lists  /  announce  owl-users  owl-dev  john-users  john-dev  passwdqc-users  yescrypt  popa3d-users  /  oss-security  kernel-hardening  musl  sabotage  tlsify  passwords  /  crypt-dev  xvendor  /  Bugtraq  Full-Disclosure  linux-kernel  linux-netdev  linux-ext4  linux-hardening  linux-cve-announce  PHC 
Open Source and information security mailing list archives
Hash Suite: Windows password security audit tool. GUI, reports in PDF.
[<prev] [next>] [<thread-prev] [thread-next>] [day] [month] [year] [list]
Date:	Mon, 3 Nov 2008 15:04:06 +0100
From:	Ingo Molnar <>
To:	Török Edwin <>
Cc:	Robert Richter <>,
	Mathieu Desnoyers <>,,,,
Subject: Re: [PATCH] Identify which executable object the userspace address
	belongs to. Store thread group leader id, and use it to lookup the
	address in the process's map. We could have looked up the address
	on thread's map, but the thread might not exist by the time we are
	called. The process might not exist either, but if you are reading
	trace_pipe, that is unlikely.

* Török Edwin <> wrote:

> > note that NMI interaction of user-space stackframe walkers can be 
> > a bit tricky: the basic problem is that if you fetch a user-space 
> > stackframe that can create a fault
> The code in trace_sysprof.c (which I used as a base for the 
> save_stack_trace_user) disables pagefaults before reading the 
> stackframe from userspace. Does it avoid this problem then?

no, it does not solve it - because pagefault_disable is a "soft" 
mechanism which does not disable the faults themselves. (it only 
disables some of their effects)

> > , and the IRET at the end of the fault handler will re-enable NMIs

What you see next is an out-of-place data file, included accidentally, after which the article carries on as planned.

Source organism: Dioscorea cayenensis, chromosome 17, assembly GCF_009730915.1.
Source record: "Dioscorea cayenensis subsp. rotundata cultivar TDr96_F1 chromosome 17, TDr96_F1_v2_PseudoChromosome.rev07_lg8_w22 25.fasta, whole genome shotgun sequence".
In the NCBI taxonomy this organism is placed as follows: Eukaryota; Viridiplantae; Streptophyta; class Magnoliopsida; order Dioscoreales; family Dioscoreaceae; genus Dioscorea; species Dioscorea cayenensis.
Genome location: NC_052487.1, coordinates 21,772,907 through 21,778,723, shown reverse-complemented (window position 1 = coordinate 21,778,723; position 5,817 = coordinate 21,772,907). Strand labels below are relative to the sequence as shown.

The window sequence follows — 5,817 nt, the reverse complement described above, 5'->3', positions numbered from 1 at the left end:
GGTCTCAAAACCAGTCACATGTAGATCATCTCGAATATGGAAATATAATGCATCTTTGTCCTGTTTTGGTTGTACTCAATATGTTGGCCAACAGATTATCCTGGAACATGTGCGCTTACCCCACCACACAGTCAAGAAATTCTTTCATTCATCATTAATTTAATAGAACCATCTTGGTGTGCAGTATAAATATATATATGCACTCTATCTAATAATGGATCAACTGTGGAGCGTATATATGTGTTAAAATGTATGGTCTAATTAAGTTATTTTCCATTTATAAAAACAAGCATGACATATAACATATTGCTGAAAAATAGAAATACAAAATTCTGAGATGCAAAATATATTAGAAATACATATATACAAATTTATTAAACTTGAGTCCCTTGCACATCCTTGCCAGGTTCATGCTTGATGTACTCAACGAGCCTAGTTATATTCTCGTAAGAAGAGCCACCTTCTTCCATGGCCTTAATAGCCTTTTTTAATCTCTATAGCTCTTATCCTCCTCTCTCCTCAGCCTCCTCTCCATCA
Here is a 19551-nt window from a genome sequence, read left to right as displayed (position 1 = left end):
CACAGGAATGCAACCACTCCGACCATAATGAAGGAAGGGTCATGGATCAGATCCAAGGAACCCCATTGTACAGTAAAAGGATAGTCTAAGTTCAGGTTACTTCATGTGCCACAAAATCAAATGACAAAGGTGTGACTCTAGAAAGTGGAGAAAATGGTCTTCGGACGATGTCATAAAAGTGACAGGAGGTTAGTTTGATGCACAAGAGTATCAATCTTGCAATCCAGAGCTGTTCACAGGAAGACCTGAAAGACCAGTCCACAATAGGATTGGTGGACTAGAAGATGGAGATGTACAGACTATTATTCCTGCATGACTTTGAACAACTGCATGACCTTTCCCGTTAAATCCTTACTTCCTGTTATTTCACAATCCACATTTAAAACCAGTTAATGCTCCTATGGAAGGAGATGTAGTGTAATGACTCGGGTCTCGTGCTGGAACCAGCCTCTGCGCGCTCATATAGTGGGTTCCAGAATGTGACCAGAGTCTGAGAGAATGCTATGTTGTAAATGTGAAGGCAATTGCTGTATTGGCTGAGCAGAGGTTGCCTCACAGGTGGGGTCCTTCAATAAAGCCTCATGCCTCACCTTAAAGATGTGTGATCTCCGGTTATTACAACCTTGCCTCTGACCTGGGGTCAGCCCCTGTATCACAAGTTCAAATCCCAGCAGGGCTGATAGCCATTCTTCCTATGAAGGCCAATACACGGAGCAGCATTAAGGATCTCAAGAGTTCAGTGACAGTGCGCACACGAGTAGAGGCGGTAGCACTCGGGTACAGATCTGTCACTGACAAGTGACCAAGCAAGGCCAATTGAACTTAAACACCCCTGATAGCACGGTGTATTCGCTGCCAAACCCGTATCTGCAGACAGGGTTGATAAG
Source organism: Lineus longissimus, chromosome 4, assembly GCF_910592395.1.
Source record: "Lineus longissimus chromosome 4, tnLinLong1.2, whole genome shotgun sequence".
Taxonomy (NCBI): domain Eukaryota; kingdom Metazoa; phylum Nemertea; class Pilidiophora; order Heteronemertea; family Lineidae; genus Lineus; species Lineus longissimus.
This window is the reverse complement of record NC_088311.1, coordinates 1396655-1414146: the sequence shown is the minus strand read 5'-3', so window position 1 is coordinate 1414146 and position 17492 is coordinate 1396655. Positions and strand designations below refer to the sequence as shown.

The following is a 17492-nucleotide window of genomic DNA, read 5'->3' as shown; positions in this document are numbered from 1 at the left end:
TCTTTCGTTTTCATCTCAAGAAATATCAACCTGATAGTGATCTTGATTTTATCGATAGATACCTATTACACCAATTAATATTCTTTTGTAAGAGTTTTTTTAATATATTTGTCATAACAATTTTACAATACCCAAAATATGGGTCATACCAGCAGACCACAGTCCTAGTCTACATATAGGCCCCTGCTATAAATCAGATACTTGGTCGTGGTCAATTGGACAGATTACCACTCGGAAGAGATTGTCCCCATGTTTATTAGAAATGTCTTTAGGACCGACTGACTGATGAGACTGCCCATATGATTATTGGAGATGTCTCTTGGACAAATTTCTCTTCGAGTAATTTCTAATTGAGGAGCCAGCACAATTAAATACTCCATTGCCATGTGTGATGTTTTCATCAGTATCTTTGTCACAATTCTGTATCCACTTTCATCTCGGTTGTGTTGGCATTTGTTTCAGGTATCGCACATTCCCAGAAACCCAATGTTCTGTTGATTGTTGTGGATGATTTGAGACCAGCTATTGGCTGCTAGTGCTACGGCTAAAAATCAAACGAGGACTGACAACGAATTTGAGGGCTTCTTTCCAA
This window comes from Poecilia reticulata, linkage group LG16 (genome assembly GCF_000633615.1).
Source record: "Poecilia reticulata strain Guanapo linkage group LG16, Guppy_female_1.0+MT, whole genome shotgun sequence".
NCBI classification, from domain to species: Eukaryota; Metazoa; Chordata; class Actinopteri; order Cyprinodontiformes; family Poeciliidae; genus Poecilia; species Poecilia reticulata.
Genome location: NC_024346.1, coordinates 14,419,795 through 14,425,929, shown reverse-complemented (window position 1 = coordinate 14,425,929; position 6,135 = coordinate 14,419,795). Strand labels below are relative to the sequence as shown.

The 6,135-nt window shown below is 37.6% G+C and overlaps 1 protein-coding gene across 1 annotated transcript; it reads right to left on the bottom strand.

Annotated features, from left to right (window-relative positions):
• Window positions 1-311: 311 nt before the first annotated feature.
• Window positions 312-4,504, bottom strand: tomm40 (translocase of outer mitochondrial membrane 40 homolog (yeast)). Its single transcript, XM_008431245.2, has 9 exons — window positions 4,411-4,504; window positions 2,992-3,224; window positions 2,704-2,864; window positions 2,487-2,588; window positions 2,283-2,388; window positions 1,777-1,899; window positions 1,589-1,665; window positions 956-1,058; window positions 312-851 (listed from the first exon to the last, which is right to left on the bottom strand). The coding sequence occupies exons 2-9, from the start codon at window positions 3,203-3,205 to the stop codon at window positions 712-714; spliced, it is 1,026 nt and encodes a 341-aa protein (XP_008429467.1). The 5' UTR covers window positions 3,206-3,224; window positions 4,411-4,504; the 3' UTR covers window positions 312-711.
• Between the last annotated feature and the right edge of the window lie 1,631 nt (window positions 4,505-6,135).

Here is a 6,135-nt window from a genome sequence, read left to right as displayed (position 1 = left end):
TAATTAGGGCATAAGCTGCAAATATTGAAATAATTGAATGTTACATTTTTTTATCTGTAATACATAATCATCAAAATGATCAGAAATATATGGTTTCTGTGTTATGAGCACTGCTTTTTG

> > (violating the NMI code's assumptions).
> Is this already a problem with oprofile's user-stack walker?

yes, oprofile's code is buggy here too. And not enabled by default, 
and probably not used by many people. The bug would show up as 
mistakenly enabled NMIs from within NMIs - the kernel will _probably_ 
live but could lock up or overflow its stack, etc.

> > The best approach would be if the kernel could output the best 
> > info by default
> The kernel could do some grouping and counting (as latencytop does), 
> but I don't see where it would fit in frace's infrastructure.
> I think ftrace's one entry per event is useful in many situations 
> (debugging, latency measurements), but if the events occur too 
> frequently it could produce too much data, and it would be more 
> efficient to do some counting/grouping of similar info in-kernel 
> before outputting to userspace. Perhaps as a layer on top of ftrace? 
> What do you think?

yes, histogram generation would be a natural 'view' of a tracer: have 
a look at Steve's likely()/unlikely() tracer that introduces that 
notion into ftrace.

To unsubscribe from this list: send the line "unsubscribe linux-kernel" in
the body of a message to
More majordomo info at
Please read the FAQ at

Powered by blists - more mailing lists